San Diego State will remain in the Mountain West for the time being, ending a month of drama between parties over SDSU’s possible future departure from the league. Mountain West Commissioner Gloria Nevarez said a resolution was reached with the school this week that allows SDSU to remain a member in good standing through the 2023-24 season.
As part of the agreement, the school will pay Mountain West’s legal fees due to their recent dispute, according to multiple reports. SDSU will receive the conference return that is withheld. Hey ho! Sports first broke the news.
“I am proud to report that earlier this week, we came to a decision and San Diego State will continue to be a member in good standing through the 2023-24 season,” Nevarez said Wednesday during her opening remarks at the Mountain West Media Days. . I will not comment on the board’s deliberations or the details of the decision. Suffice it to say, I feel like we’ve come to a very good place and we’re very much looking forward to moving forward with San Diego State.”
On June 13, SDSU President Adela de la Torre sent an email to Mountain West and the other 11 schools, stating that SDSU intended to resign from the conference on June 30, 2024 and wanted to discuss a one-month extension of the June 30, 2023 notice deadline and final exit fee payment, According to the letters obtained before the athlete. Over three more letters in the following days, the MWC said it had taken SDSU’s action as formal notice to leave the conference, removing de la Torre from the board of directors and withholding conference payments of approximately $6 million, as prescribed by regulations. .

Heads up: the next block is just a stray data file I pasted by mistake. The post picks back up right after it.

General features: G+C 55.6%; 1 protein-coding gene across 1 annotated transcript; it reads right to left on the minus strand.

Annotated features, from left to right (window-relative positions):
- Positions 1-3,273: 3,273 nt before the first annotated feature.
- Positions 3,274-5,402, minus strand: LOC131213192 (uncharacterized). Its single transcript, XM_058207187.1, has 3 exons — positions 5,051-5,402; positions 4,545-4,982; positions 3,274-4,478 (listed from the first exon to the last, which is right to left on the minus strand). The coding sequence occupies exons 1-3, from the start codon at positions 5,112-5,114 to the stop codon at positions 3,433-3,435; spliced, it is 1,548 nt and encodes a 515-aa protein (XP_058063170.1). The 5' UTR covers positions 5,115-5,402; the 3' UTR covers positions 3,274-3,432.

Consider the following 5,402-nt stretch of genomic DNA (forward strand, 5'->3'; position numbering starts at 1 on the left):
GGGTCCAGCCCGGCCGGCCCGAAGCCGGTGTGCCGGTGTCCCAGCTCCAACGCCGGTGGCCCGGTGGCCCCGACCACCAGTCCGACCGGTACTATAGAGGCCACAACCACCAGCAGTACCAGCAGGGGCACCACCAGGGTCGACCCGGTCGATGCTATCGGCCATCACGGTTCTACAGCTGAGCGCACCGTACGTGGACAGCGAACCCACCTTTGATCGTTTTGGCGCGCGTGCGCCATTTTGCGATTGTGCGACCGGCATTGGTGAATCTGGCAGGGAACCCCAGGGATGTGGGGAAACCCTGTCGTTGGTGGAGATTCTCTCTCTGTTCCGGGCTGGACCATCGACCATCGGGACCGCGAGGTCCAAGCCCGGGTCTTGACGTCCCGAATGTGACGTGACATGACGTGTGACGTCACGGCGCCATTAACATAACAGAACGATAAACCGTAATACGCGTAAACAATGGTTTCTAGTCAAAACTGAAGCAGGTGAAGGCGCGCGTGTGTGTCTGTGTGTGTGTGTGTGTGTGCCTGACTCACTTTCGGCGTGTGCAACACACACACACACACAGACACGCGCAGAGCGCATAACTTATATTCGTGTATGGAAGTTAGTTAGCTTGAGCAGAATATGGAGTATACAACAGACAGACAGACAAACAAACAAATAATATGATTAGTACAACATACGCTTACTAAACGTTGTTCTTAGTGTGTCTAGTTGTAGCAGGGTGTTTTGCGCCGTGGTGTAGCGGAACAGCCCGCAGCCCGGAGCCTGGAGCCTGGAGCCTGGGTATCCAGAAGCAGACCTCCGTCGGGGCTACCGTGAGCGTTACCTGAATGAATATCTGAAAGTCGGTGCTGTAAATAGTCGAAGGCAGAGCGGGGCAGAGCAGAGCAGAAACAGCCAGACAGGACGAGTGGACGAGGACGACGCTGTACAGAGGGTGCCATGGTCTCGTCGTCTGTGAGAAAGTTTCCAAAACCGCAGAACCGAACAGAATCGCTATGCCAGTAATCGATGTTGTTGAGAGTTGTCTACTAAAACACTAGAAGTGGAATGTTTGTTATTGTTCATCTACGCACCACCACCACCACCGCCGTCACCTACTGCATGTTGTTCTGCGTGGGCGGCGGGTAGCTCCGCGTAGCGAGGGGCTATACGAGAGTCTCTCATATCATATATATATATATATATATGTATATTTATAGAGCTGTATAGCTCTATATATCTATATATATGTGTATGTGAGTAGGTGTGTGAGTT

SDSU claimed that this was not an official notice, but rather an attempt to start a conversation. MWC Contract Inc. Without a Power 5 invitation available, SDSU confirmed on June 30 that it was not ready to leave the conference. But the MWC couldn’t make a formal decision on SDSU’s status until its board of directors met this week.
The exit fee to leave the Mountain West is three years of conference payments (approximately $17 million) with one year’s notice. Leaving in less than one year doubles that fee to about $34 million.
SDSU athletic director John David Wicker said SDSU can’t afford the $34 million exit fee, so this appears to lock SDSU into the MWC for at least two more seasons.
“We have conference policies that are designed not to completely prevent schools from leaving, because we acknowledge that movement will happen, but they protect the conference when those things happen,” Nevarez said. “Sure, we’ll continue to evaluate and tighten it, but I think our policies sound like a lot of other conferences. I’m really glad we ended up at the end of the day.”
The Aztecs were one of the conference’s crown jewels, reaching the NCAA Men’s National Basketball Tournament this spring. The football team has won at least 10 games in five of the past eight seasons. SDSU has led the nation in combined football and men’s basketball winning percentage since 2010 (73.7 percent).
How prepared is the San Diego State football team for the Power 5?
The Pac-12 has been considered a natural fit for SDSU since USC and UCLA announced their plans last summer to join the Big Ten in 2024. The Big 12 and SDSU have been in talks but have had each other on the back burner. SDSU had hoped to earn a Pac-12 invitation earlier this year, but withdrawing Pac-12 media negotiations put pressure on SDSU as the June 30 deadline hit the West. Pac-12 negotiations are still ongoing, and all potential future conference realignments await this decision.
Both the Mountain West and Pac-12 Media Days are taking place this week in Las Vegas.
“My overarching philosophy on the whole thing is that San Diego State is a positive for the Mountain West,” Nevarez said. “We’re better with San Diego State in the league and I feel good about where we are.”
(Photo: Kent Horner/Getty Images)
“Thinker. Wannabe twitter lover. Entrepreneur. Food fan. Total communicator. Coffee specialist. Web evangelist. Travel fanatic. Gamer.”